c. Develop measuring angles using a protractor.
d. Introduce use of angle relationships to prove angle measurement.
e. Review identifying plane figures.
f. Develop classification of triangles and quadrilaterals.
g. Promote mastery of recognizing congruence.
h. Reintroduce recognition of similar figures.
i. Develop determining lines of symmetry.
j. Introduce identification and drawing transformations of rotation, reflection, and translation.
k. Review and extend identifying geometric solids.
l. Develop finding perimeter and circumference.
m. Reintroduce estimating areas of regular and irregular figures.
n. Review and extend finding area of plane figures.
o. Introduce finding surface area of cubes and rectangular prisms.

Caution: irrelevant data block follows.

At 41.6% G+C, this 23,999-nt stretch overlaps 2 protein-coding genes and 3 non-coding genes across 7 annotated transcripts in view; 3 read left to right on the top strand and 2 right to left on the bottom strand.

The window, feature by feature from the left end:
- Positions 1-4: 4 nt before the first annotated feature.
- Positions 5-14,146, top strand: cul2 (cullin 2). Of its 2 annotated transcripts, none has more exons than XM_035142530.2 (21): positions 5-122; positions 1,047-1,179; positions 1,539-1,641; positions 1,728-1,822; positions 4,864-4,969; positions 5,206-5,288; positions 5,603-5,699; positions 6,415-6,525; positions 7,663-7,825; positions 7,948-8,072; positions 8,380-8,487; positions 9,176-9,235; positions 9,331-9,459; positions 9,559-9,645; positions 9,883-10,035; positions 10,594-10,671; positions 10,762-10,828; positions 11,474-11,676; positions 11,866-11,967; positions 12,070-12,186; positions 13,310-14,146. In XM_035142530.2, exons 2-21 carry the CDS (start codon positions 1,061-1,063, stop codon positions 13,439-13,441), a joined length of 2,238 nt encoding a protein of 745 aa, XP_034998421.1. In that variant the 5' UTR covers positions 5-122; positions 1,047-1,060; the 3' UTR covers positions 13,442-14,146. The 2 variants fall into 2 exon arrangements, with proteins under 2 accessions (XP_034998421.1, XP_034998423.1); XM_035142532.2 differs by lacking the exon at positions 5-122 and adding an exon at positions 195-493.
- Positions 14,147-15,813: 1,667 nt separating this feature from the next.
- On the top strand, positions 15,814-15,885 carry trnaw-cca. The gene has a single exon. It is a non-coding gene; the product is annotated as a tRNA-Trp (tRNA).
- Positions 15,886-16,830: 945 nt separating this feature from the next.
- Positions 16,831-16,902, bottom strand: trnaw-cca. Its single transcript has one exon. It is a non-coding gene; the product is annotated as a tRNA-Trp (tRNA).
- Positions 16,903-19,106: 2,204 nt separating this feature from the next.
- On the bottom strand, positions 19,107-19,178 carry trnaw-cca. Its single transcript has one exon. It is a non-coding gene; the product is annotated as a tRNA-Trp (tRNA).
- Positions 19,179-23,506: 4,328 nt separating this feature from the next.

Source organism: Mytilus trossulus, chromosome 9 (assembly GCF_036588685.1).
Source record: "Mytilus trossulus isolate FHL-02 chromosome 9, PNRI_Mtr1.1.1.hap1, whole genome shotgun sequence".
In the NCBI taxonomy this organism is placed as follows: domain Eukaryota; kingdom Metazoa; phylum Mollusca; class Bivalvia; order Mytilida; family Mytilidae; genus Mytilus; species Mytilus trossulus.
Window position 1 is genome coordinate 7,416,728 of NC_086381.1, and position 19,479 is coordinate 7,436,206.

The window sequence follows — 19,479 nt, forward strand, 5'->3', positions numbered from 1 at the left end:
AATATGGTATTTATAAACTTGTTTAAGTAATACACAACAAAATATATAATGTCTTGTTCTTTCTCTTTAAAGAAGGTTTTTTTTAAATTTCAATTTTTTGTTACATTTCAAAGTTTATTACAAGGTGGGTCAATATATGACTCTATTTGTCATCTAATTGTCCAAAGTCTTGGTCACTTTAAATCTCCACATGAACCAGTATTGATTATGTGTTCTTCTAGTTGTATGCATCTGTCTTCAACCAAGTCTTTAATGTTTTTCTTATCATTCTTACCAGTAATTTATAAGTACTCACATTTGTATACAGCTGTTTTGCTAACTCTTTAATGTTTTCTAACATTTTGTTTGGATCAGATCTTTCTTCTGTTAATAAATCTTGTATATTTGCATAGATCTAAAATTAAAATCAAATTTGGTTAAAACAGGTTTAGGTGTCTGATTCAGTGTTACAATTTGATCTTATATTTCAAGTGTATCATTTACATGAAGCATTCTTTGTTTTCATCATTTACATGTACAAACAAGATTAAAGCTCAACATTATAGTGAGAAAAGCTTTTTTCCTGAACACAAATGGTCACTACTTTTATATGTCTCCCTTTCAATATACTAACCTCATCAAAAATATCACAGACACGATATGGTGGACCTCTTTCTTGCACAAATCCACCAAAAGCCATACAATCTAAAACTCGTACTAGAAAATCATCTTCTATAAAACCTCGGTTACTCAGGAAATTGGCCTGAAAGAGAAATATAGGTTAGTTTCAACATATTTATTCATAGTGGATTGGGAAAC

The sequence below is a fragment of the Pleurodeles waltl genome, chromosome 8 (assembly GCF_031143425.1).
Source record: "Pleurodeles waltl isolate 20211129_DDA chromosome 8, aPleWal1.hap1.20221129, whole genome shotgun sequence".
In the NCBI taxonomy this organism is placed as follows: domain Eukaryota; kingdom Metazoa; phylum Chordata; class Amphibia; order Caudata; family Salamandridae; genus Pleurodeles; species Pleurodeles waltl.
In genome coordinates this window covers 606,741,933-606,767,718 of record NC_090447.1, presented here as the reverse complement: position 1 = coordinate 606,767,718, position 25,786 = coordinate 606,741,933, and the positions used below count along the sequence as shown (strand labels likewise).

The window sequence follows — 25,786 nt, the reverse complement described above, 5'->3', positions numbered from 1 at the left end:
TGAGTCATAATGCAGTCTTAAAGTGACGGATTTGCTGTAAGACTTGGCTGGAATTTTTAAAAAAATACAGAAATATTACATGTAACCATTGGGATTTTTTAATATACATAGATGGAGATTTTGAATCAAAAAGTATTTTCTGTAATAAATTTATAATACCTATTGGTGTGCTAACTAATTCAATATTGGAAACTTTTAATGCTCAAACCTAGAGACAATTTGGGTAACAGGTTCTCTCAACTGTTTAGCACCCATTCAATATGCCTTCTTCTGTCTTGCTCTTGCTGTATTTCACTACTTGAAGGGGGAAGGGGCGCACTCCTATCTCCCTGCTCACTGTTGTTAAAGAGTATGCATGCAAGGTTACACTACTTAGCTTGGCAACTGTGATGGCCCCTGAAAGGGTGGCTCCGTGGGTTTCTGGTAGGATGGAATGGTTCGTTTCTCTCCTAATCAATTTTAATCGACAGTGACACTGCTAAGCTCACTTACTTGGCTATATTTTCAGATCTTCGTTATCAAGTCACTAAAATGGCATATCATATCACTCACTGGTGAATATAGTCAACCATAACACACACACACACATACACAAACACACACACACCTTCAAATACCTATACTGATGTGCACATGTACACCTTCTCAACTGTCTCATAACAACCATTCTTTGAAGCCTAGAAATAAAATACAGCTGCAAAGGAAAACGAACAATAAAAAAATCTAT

p. Develop finding volume of cubes and rectangular prisms.
q. Provide practice in reading, writing, and applying formulas to real world problems.

5. Instructional goals for the study of systems of measurement at the sixth grade level:

a. Introduce defining metric prefixes.
b. Introduce comparison of metric units of measure to place value system using powers of 10.
c. Develop recognition of appropriate metric and U.S. customary units for distance, volume, and weight.
d. Develop use of metric and U.S. customary scales on a ruler.
e. Develop conversion of measurements within each system.
f. Reintroduce adding and subtracting U.S. customary measurements.
g. Introduce multiplication and division of U.S. customary measurements.

6. Instructional goals for the study of statistics, graphing, and probability at the sixth grade level:

a. Develop interpretation and construction of line, bar, and circle graphs.
b. Develop analyzing and ordering data to determine mean, median, mode, and range.